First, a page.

It’s hard to watch René Féret’s historical drama Mozart’s Sister without thinking of the Oscar-winning 1984 biopic Amadeus, which uses Wolfgang Amadeus Mozart as a springboard to consider the sad case of those who can recognize genius, but can’t replicate it. Mozart’s Sister, meanwhile, uses the composer’s life as a springboard to study the lot of European women in the 18th century. As a girl, Maria Anna Mozart performed for royalty alongside her younger brother and even composed her own music, just like Wolfgang. But as Maria—nicknamed “Nannerl”—grew into adolescence, her parents steered her toward meeting a nice, rich man and becoming a wife and mother.
Féret’s daughter Marie plays Nannerl, a 15-year-old with the sense of maturity and gawkiness common to adolescents, no matter the era. Mozart’s Sister is largely concerned with Nannerl’s friendships with two of Louis XV’s children: the 13-year-old Louise de France, whom she meets in an abbey, and the Dauphin, with whom she shares her passion for composition. Unlike the king’s family, who never get to see each other, Nannerl spends nearly 24 hours a day cooped up with her brother and her parents in such close quarters that they can’t keep secrets. Contrast that with Louise, who shows Nannerl a hidden book listing practices banned by the church (“described indecently”), and to the Dauphin, who whispers anecdotes about his father’s infidelity.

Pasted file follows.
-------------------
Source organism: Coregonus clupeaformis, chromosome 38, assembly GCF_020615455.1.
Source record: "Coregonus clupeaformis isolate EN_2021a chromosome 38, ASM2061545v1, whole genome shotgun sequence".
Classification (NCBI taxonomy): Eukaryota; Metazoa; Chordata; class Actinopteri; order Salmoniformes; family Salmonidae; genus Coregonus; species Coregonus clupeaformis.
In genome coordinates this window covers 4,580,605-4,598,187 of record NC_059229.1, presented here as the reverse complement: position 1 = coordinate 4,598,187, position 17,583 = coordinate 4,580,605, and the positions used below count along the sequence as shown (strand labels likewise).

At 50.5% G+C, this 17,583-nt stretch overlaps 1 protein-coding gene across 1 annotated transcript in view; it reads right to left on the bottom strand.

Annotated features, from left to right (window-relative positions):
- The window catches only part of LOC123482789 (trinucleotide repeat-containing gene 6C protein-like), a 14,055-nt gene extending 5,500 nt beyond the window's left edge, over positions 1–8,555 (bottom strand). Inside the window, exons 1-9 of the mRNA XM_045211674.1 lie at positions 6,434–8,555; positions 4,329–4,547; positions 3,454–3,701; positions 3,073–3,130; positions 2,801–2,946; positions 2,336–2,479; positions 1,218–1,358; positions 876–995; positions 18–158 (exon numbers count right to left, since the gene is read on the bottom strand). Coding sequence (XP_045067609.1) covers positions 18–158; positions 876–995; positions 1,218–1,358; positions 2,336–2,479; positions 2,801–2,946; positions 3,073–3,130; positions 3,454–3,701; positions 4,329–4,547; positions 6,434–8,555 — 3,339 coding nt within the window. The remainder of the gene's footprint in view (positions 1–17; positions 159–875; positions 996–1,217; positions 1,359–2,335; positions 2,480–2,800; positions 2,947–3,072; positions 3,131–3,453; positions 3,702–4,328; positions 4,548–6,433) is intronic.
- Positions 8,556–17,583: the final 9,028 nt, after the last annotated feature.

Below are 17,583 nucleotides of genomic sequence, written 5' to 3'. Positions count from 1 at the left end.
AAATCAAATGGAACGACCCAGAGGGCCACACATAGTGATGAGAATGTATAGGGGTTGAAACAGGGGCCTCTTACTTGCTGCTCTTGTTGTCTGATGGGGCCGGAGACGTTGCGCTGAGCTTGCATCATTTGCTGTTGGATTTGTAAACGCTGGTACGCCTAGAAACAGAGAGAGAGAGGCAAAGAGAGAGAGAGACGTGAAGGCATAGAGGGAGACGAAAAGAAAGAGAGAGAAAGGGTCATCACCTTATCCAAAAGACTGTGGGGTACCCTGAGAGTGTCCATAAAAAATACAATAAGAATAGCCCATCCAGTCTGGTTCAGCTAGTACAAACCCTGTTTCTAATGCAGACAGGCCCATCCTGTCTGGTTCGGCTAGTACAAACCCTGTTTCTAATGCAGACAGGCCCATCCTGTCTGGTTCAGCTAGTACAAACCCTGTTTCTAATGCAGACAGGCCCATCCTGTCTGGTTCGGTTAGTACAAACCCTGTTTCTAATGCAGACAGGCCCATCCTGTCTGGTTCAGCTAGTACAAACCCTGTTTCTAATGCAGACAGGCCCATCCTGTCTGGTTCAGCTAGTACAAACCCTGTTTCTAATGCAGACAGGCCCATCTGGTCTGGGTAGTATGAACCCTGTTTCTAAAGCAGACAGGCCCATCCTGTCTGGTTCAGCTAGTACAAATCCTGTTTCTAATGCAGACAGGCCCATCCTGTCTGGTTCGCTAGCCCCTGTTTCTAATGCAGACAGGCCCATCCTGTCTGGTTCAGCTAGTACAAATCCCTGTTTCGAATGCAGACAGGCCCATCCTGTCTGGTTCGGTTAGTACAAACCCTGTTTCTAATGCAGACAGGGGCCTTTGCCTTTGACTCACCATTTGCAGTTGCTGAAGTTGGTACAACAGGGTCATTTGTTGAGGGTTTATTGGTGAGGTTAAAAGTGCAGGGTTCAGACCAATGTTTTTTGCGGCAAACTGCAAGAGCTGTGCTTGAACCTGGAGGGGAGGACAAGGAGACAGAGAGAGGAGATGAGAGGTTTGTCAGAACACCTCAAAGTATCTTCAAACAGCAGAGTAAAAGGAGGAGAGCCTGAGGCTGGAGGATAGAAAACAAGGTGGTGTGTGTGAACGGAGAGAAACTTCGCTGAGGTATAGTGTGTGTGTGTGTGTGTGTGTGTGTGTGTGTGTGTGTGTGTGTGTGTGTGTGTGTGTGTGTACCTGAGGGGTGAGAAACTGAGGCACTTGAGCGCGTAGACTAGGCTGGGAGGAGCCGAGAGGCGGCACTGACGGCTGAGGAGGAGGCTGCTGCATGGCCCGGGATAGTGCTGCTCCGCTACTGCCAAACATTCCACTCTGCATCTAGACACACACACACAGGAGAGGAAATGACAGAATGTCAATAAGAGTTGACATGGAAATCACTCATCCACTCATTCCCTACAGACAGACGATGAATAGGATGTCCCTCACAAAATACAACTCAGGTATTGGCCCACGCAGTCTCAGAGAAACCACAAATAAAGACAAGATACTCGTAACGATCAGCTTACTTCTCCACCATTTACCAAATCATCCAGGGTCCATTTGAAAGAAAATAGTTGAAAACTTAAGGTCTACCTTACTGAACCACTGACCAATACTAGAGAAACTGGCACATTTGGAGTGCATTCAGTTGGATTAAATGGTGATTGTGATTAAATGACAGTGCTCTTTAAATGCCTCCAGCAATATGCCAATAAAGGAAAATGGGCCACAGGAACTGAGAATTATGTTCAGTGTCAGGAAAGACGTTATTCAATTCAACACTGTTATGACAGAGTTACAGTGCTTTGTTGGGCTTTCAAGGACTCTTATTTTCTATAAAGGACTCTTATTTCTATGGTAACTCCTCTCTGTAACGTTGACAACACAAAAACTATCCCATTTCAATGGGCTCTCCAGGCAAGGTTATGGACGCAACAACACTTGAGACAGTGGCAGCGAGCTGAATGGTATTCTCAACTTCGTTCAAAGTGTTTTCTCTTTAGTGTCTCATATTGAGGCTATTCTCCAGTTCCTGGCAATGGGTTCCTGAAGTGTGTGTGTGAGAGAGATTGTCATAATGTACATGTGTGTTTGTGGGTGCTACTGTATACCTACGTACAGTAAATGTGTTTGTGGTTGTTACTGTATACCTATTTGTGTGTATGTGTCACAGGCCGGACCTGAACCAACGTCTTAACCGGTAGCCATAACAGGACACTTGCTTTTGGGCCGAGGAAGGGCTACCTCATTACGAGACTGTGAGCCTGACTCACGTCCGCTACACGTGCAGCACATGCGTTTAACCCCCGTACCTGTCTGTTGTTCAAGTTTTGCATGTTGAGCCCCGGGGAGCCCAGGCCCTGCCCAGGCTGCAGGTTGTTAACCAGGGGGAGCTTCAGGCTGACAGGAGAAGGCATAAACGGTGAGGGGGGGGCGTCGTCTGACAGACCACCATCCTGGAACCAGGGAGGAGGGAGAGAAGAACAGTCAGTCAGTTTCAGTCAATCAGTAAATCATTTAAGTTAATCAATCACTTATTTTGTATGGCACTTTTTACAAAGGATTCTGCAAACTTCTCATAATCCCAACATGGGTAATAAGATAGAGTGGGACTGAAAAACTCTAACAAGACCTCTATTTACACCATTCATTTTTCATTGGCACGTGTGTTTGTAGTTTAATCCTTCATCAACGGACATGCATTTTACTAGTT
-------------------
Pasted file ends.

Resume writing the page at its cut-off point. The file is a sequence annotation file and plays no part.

Féret is very much concerned with these characters’ earthy everyday lives. One of the first shots of the film is of Nannerl urinating in the snow, and later we see her watching her parents have sex, and listening to her mother use a bidet for the first time. The movie also deals with the economic realities of the Mozart family, who travel in high society, but receive only trinkets as payment for their concerts. What’s missing from Mozart’s Sister, though, is the kind of fervor that made Amadeus so memorable. Féret’s film looks lovely, is acted well, and successfully humanizes famous folk from long ago. (Marc Barbé is especially effective as Léopold Mozart, who cruelly tells his daughter that she hasn’t the brain to write music, yet also plays his violin sweetly for her when she’s sick.) But when Nannerl tells her father, “I hear notes, my own notes, in my head, but I don’t know how to write them down,” her words are an indictment of a society that marginalizes women, but not deeply moving as a personal plea.